Our more expensive thermometers have a vast array of compatible probes available. For example there are probes for measuring liquids, frozen food, between pack temperatures, long probes for hot oil, surface temperature probes etc. There are 3 types of probe available on our website, thermomcouples, thermistor and platinum resistance. See below for more information.
See our digital hand-held thermometer range
Digital pocket thermometers
As with the section above, these thermometers use a sensor, to "sense" the temperature, the information from which is converted into an electronic display.
The main difference from the digital hand-held thermometers (above) is that these thermometers have an integral probe. In other words the sensor is permanently attached to, and part of the instrument. Many of the thermometers in this group have folding probes that retract into the body of the thermometer.
The advantage of these thermometers is that they can be operated using one hand rather than having to hold the instrument in one hand and the sensor or probe in the other. The disadvantage is that the probes are not generally interchangeable, although there are exceptions.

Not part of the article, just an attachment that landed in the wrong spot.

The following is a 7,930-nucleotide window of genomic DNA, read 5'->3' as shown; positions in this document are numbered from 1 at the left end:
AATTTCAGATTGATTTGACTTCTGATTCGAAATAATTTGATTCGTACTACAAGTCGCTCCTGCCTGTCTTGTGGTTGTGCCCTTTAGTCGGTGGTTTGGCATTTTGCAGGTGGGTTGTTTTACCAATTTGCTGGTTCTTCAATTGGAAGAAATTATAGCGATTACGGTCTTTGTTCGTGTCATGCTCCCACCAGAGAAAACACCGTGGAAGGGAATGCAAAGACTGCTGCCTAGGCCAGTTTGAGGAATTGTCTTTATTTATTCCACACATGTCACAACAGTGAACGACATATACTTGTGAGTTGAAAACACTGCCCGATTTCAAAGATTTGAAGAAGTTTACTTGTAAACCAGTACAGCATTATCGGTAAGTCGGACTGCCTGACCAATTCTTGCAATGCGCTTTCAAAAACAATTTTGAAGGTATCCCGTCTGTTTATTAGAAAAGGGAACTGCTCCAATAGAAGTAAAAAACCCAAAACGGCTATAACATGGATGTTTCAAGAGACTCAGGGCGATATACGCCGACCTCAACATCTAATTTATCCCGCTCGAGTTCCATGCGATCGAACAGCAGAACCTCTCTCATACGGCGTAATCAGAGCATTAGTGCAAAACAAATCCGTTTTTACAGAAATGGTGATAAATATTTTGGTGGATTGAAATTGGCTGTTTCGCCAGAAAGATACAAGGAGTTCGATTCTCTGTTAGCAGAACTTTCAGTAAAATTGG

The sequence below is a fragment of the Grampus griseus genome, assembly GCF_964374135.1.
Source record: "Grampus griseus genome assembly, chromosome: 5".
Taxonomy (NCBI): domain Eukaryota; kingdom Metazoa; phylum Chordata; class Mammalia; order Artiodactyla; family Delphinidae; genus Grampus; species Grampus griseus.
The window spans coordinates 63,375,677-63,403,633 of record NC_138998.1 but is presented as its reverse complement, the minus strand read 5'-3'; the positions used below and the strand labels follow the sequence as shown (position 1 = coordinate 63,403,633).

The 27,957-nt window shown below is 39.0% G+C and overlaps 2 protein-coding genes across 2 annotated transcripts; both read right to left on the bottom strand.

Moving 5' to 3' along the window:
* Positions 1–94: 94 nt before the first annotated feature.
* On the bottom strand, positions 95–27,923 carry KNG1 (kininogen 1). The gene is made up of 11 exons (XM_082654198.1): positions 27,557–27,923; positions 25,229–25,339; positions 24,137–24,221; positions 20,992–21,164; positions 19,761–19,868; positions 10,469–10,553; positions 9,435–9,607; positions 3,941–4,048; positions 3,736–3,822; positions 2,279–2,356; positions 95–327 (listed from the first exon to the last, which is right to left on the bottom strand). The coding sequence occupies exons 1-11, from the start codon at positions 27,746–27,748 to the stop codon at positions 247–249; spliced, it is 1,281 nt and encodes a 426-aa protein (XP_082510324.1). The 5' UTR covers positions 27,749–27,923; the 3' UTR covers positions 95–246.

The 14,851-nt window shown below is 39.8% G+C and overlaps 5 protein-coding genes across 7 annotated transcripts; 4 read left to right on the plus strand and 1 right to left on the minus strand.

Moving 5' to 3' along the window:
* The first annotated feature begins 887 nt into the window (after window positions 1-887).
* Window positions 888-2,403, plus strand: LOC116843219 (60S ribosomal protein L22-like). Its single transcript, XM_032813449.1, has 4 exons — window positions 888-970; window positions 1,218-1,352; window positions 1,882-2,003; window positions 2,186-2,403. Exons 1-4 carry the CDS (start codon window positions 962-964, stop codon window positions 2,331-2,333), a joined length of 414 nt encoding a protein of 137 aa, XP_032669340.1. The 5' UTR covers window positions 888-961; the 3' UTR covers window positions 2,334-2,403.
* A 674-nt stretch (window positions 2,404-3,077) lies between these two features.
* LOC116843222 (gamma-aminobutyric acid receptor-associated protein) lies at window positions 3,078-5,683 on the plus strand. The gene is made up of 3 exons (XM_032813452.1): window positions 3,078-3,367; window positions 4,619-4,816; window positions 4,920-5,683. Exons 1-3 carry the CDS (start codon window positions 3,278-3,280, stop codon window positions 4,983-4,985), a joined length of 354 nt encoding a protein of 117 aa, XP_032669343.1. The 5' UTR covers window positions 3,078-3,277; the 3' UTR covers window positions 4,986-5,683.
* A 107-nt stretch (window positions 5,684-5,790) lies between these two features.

See our digital pocket thermometer range
This type of thermometer measures temperature using infrared emitted from an object's surface. They are also called non-contact thermometers to describe the device's ability to measure temperature from a distance. Some have lasers to help aim the thermometer.
These thermometers basically consist of a lens to focus the infrared energy on to a detector, which converts the energy to an electrical signal which is displayed as a temperature. This allows temperature to be measured from a distance without the thermometer coming into contact with the food being measured.